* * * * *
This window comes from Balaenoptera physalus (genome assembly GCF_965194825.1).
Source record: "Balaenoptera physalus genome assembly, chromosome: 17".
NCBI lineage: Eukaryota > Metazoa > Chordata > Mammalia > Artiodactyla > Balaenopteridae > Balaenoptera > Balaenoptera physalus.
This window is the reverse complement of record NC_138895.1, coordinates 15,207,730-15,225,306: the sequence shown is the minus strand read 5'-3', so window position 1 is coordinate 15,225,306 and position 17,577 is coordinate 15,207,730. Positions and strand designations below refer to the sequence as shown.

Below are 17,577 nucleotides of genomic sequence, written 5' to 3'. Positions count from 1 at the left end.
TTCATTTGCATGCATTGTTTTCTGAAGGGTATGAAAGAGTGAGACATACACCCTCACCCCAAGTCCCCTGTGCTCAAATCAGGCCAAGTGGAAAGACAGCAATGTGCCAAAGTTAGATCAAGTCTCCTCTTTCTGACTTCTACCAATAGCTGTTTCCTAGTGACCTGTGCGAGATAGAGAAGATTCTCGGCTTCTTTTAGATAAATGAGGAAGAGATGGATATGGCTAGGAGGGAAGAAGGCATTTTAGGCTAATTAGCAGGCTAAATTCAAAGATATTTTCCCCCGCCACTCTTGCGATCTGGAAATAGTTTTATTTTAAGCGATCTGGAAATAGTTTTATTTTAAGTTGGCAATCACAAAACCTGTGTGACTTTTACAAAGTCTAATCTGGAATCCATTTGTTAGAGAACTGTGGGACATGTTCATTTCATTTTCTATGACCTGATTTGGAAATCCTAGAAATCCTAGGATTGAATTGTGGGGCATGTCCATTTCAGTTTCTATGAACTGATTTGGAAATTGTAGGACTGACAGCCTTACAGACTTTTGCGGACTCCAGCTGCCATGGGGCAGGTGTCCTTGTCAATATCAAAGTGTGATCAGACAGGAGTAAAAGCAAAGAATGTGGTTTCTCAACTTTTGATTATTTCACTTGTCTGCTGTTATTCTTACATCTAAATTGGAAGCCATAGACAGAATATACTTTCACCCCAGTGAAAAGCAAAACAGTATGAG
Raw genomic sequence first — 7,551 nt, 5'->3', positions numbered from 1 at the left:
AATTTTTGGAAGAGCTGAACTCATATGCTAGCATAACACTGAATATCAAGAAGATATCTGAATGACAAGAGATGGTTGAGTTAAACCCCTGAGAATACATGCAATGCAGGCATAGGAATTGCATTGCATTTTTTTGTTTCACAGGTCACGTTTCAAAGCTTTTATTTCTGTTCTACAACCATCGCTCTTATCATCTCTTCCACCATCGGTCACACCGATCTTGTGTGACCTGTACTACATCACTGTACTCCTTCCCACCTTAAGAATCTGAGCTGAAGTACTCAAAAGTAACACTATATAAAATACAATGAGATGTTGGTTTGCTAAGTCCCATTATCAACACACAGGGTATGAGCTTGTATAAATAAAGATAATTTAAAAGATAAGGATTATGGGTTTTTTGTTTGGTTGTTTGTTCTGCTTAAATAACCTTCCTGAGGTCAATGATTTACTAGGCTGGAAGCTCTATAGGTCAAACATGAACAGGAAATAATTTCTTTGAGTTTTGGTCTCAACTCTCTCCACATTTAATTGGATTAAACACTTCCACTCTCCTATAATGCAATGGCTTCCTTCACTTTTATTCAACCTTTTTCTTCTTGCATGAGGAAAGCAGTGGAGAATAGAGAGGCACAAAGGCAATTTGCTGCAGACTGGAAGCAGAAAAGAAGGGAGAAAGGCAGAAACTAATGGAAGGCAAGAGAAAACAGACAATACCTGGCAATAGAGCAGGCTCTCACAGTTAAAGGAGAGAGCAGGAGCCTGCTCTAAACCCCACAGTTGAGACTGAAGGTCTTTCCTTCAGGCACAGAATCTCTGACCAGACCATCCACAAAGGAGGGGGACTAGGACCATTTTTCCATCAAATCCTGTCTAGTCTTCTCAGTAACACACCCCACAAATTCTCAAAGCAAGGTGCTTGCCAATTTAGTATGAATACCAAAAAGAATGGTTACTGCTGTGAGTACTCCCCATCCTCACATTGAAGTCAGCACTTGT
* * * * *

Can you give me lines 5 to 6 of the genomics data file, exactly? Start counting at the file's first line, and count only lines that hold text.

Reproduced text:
Below are 17,577 nucleotides of genomic sequence, written 5' to 3'. Positions count from 1 at the left end.
TTCATTTGCATGCATTGTTTTCTGAAGGGTATGAAAGAGTGAGACATACACCCTCACCCCAAGTCCCCTGTGCTCAAATCAGGCCAAGTGGAAAGACAGCAATGTGCCAAAGTTAGATCAAGTCTCCTCTTTCTGACTTCTACCAATAGCTGTTTCCTAGTGACCTGTGCGAGATAGAGAAGATTCTCGGCTTCTTTTAGATAAATGAGGAAGAGATGGATATGGCTAGGAGGGAAGAAGGCATTTTAGGCTAATTAGCAGGCTAAATTCAAAGATATTTTCCCCCGCCACTCTTGCGATCTGGAAATAGTTTTATTTTAAGCGATCTGGAAATAGTTTTATTTTAAGTTGGCAATCACAAAACCTGTGTGACTTTTACAAAGTCTAATCTGGAATCCATTTGTTAGAGAACTGTGGGACATGTTCATTTCATTTTCTATGACCTGATTTGGAAATCCTAGAAATCCTAGGATTGAATTGTGGGGCATGTCCATTTCAGTTTCTATGAACTGATTTGGAAATTGTAGGACTGACAGCCTTACAGACTTTTGCGGACTCCAGCTGCCATGGGGCAGGTGTCCTTGTCAATATCAAAGTGTGATCAGACAGGAGTAAAAGCAAAGAATGTGGTTTCTCAACTTTTGATTATTTCACTTGTCTGCTGTTATTCTTACATCTAAATTGGAAGCCATAGACAGAATATACTTTCACCCCAGTGAAAAGCAAAACAGTATGAG